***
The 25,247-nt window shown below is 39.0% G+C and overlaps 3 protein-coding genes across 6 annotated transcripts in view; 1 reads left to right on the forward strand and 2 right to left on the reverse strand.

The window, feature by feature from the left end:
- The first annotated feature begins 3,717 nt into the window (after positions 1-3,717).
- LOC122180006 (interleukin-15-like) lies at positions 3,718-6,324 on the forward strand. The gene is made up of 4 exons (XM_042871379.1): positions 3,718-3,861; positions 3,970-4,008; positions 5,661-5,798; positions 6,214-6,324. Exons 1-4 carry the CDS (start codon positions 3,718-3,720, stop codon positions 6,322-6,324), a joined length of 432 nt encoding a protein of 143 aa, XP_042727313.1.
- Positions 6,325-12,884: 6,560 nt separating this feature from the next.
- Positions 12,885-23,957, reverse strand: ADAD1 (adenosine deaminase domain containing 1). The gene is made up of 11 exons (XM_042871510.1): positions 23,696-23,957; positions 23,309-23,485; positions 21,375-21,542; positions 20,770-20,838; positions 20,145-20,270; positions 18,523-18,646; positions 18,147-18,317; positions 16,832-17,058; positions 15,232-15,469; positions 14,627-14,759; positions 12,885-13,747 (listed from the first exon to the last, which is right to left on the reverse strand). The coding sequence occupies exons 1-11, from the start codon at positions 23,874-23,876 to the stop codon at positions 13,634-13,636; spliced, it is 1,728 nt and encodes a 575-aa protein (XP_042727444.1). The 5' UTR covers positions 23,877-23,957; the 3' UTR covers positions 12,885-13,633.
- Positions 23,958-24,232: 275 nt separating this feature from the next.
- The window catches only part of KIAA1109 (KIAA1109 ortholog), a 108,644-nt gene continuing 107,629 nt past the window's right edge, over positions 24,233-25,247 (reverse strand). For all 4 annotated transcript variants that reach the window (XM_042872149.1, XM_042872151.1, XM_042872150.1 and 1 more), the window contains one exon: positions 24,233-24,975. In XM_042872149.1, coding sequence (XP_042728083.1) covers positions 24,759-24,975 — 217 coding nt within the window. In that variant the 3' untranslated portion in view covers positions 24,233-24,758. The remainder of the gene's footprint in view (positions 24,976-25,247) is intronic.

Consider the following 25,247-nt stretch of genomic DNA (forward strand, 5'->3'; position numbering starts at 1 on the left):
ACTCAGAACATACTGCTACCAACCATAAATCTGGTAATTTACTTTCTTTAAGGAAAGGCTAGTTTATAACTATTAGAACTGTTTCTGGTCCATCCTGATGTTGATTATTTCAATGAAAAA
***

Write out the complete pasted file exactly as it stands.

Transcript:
The 25,247-nt window shown below is 39.0% G+C and overlaps 3 protein-coding genes across 6 annotated transcripts in view; 1 reads left to right on the forward strand and 2 right to left on the reverse strand.

The window, feature by feature from the left end:
- The first annotated feature begins 3,717 nt into the window (after positions 1-3,717).
- LOC122180006 (interleukin-15-like) lies at positions 3,718-6,324 on the forward strand. The gene is made up of 4 exons (XM_042871379.1): positions 3,718-3,861; positions 3,970-4,008; positions 5,661-5,798; positions 6,214-6,324. Exons 1-4 carry the CDS (start codon positions 3,718-3,720, stop codon positions 6,322-6,324), a joined length of 432 nt encoding a protein of 143 aa, XP_042727313.1.
- Positions 6,325-12,884: 6,560 nt separating this feature from the next.
- Positions 12,885-23,957, reverse strand: ADAD1 (adenosine deaminase domain containing 1). The gene is made up of 11 exons (XM_042871510.1): positions 23,696-23,957; positions 23,309-23,485; positions 21,375-21,542; positions 20,770-20,838; positions 20,145-20,270; positions 18,523-18,646; positions 18,147-18,317; positions 16,832-17,058; positions 15,232-15,469; positions 14,627-14,759; positions 12,885-13,747 (listed from the first exon to the last, which is right to left on the reverse strand). The coding sequence occupies exons 1-11, from the start codon at positions 23,874-23,876 to the stop codon at positions 13,634-13,636; spliced, it is 1,728 nt and encodes a 575-aa protein (XP_042727444.1). The 5' UTR covers positions 23,877-23,957; the 3' UTR covers positions 12,885-13,633.
- Positions 23,958-24,232: 275 nt separating this feature from the next.
- The window catches only part of KIAA1109 (KIAA1109 ortholog), a 108,644-nt gene continuing 107,629 nt past the window's right edge, over positions 24,233-25,247 (reverse strand). For all 4 annotated transcript variants that reach the window (XM_042872149.1, XM_042872151.1, XM_042872150.1 and 1 more), the window contains one exon: positions 24,233-24,975. In XM_042872149.1, coding sequence (XP_042728083.1) covers positions 24,759-24,975 — 217 coding nt within the window. In that variant the 3' untranslated portion in view covers positions 24,233-24,758. The remainder of the gene's footprint in view (positions 24,976-25,247) is intronic.

Consider the following 25,247-nt stretch of genomic DNA (forward strand, 5'->3'; position numbering starts at 1 on the left):
ACTCAGAACATACTGCTACCAACCATAAATCTGGTAATTTACTTTCTTTAAGGAAAGGCTAGTTTATAACTATTAGAACTGTTTCTGGTCCATCCTGATGTTGATTATTTCAATGAAAAA